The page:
Meshes Aren’t Just for 3D Anymore - Get Realistic Results with the Gradient Mesh Tool

For most, Illustrator fills a very specific role in the production pipeline. Depending on the project you're working on, it might be to create a logo or possibly some type of illustration. The decision for you to use Illustrator is based primarily on the look of the artwork after you're finished. Vector artwork has a distinct and crisp appearance to it that often times is unmistakable. What if this wasn't the case? What if you could create more realistic artwork, like the Mona Lisa, right inside of Illustrator? For a piece like that, most artists would reach for a pixel-based application like Photoshop. This is understandable since the brush engine and Brush Tool inside of Photoshop make it feel very similar to painting on a canvas with traditional paint. Don't be so quick to overlook Illustrator though. There is one tool that, with a little practice, will unlock some magic for your realistic pieces of art.

An Unexpected Style of Art from Illustrator

image1 The reputation for creating artwork that has a vector style to it is rooted in the way that Illustrator creates it's art. Illustrator is a shape-based program meaning that everything you make is made up of vector shapes that have a color assigned to either their fill or their stroke. Admittedly, someone with an enormous amount of patience could probably create enough little shapes that had either a solid or gradient fill color assigned to them to create something that looked realistic. This would be a painstakingly tedious process. The key to making realistic artwork right inside of Illustrator is tied to a special type of object called a gradient mesh. A gradient mesh allows you to dictate the color of the object according to the density and configuration of its mesh. A unique color can be assigned to the intersection of mesh lines and a gradient is used to transition it into nearby colors. A mesh object is very flexible in the amount of detail it can convey because it can be very simple or very complex.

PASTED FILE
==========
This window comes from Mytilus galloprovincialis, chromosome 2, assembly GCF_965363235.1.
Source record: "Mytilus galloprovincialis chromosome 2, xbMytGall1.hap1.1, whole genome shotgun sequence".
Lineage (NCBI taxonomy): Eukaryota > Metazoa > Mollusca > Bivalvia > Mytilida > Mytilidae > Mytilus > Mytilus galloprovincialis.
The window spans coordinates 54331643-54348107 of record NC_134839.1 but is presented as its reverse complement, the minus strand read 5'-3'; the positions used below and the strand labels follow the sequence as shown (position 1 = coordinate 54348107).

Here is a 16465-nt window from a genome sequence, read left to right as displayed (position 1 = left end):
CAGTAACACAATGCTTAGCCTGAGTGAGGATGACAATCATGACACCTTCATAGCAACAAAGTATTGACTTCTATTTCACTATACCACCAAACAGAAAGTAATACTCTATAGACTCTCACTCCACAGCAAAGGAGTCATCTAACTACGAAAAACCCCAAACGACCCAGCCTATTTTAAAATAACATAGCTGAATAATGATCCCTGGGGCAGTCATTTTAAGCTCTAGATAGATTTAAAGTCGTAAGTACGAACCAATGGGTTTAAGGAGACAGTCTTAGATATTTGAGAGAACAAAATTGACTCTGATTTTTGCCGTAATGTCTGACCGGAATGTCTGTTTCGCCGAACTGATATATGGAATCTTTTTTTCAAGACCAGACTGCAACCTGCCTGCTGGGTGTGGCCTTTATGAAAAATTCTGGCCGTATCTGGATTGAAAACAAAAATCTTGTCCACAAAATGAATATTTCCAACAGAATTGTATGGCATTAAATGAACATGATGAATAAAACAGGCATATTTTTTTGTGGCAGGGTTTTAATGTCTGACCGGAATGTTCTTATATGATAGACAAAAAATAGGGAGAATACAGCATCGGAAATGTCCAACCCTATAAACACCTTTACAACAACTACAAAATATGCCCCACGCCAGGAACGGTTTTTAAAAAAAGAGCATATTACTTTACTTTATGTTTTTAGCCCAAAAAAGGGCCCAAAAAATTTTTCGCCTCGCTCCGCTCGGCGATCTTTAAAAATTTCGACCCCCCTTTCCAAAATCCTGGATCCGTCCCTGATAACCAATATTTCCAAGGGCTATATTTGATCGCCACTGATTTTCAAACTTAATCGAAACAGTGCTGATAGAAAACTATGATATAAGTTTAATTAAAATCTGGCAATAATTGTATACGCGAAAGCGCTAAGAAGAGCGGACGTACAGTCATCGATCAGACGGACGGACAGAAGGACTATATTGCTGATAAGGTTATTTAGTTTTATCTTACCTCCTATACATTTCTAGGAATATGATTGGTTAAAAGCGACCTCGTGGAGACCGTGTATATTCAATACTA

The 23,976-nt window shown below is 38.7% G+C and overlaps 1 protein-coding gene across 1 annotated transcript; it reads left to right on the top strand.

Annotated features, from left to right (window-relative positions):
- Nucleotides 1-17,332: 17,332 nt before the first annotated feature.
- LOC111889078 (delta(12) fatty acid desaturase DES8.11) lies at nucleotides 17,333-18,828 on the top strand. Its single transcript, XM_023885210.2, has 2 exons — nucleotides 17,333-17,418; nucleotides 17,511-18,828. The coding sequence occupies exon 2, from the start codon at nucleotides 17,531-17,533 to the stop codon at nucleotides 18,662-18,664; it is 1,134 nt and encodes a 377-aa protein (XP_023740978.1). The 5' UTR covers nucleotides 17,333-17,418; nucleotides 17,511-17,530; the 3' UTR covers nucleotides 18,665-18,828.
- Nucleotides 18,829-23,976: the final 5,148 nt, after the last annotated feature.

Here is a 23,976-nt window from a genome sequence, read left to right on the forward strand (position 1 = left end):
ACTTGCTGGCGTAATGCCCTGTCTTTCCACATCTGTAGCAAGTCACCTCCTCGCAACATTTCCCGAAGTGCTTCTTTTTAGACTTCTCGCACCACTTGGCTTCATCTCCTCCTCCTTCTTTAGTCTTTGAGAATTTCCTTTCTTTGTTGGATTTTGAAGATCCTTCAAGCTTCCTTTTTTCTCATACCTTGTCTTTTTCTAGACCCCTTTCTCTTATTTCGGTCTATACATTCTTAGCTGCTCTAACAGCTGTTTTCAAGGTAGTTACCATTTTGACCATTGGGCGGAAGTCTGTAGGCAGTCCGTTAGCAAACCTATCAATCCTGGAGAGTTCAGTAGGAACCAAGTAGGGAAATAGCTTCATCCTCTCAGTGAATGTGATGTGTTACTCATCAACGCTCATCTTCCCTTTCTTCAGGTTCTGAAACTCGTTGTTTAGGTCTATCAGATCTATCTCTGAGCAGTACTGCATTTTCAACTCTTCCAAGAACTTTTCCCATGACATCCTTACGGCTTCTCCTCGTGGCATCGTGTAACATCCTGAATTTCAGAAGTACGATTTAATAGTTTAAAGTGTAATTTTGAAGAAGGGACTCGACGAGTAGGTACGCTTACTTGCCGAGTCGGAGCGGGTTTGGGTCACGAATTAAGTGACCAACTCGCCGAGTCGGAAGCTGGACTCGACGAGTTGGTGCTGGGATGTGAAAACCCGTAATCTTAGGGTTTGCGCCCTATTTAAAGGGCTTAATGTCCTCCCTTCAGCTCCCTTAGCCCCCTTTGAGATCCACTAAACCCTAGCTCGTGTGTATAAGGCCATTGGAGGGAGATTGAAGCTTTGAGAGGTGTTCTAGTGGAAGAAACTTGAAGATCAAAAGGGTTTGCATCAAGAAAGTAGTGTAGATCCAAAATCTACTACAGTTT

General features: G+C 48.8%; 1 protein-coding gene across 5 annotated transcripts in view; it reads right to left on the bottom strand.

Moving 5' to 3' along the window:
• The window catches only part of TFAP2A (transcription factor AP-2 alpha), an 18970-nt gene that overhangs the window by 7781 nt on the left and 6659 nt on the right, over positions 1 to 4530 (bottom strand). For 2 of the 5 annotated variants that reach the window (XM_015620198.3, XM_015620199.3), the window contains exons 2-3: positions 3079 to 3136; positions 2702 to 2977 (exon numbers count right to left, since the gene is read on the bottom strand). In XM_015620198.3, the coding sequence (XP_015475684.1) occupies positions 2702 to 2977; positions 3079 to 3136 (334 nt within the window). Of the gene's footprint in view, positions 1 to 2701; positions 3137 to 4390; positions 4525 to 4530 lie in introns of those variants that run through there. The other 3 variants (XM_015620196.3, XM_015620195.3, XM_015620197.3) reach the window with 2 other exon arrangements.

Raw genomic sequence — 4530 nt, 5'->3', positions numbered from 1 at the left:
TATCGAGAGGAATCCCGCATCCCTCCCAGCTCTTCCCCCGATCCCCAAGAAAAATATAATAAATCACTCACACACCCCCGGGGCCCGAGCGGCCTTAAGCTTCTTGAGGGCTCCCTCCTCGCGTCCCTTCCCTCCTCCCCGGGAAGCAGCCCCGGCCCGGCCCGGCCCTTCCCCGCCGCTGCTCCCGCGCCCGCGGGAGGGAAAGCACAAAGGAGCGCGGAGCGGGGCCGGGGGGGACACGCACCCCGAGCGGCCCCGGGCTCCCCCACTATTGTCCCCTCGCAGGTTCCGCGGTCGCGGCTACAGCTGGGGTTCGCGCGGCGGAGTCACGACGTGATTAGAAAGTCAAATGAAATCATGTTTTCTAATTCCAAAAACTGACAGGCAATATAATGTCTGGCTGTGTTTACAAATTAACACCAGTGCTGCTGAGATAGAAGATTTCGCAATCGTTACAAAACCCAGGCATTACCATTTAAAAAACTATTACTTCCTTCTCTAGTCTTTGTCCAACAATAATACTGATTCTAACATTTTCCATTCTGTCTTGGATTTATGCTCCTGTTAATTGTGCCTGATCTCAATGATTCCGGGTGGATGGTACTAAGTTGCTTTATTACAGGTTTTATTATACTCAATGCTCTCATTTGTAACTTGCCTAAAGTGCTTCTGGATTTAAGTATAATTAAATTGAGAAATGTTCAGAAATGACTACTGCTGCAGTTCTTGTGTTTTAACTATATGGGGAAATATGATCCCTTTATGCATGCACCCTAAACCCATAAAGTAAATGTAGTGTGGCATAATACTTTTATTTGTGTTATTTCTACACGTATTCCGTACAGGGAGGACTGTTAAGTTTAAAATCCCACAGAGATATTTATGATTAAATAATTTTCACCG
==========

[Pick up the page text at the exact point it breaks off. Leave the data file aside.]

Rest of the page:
Creating and Editing Mesh Objects

image2 Creating a mesh object is very simple inside of Illustrator. First you must start with a shape that you've drawn. With the object selected you can choose the Create Gradient Mesh option in the Edit menu or you can simply click on the object with the Mesh Tool (U). Using the Mesh Tool method creates mesh lines wherever you click on the object. If the shape is too complex you should consider simplifying it before converting it to a mesh object. After converting it to a mesh object, you can then manipulate it to be as complex as you need. When a complex object is converted into a mesh object, often times the mesh is so scrambled that it is difficult to repair. Editing the mesh for a mesh object may feel awkward at first but if you understand the components of the mesh, it's quite simple. The mesh consists of mesh lines, mesh patches, mesh points, and anchor points. Mesh lines are the lines of the mesh that separate it into columns and rows. Mesh patches are simply the space between mesh lines. If you have spent any time at all inside of Illustrator, you should already know what an anchor point is. They look like little tiny squares and have two control handles that control the angle of the path as it moves through the anchor point. Mesh points look like anchor points at first glance but if you look closely, they are actually small diamonds. These mesh points occur at places where mesh lines cross. For the most part, they also have four control handles each that dictate how the color behaves. To edit the density of the mesh you'll need to use the Mesh Tool. By simply clicking you can add mesh lines to the object. If you hold Alt while clicking on a mesh line, you'll remove it from the object. Holding Alt and clicking on a mesh point will remove both mesh lines that go through it from the object. Editing the position of the anchor points that make up the shape or the mesh points that make up the mesh simply involve selecting them with the Direct Selection Tool. Once selected, you can move the respective point around or manipulate the control handles that grow out of it.

Assigning Color to a Mesh

image3 When you begin to add colors to the mesh object you've created, you'll begin to see the potential of using gradient meshes. Adding color is also a very simple process. Simply select the desired mesh point and with it selected, choose a color as you normally would. Once you have added color to a mesh point, try manipulating the control handles using the Direct Selection Tool. You'll see that they control the behavior of the gradient as it transitions into the colors assigned to neighboring mesh points. Using gradient meshes in your vector artwork will be a bit challenging if you are new to it. It's best to start out small before attempting to create something like as complex as the Mona Lisa. We'd recommend that you try to recreate an object from a photograph. This'll allow you to simply trace the shapes you see. Keep in mind that more complex shapes will need to be broken down into smaller pieces with gradient meshes created for each. If you'd like to follow step by step through this process, make sure and check out Understanding Gradient Meshes in Illustrator.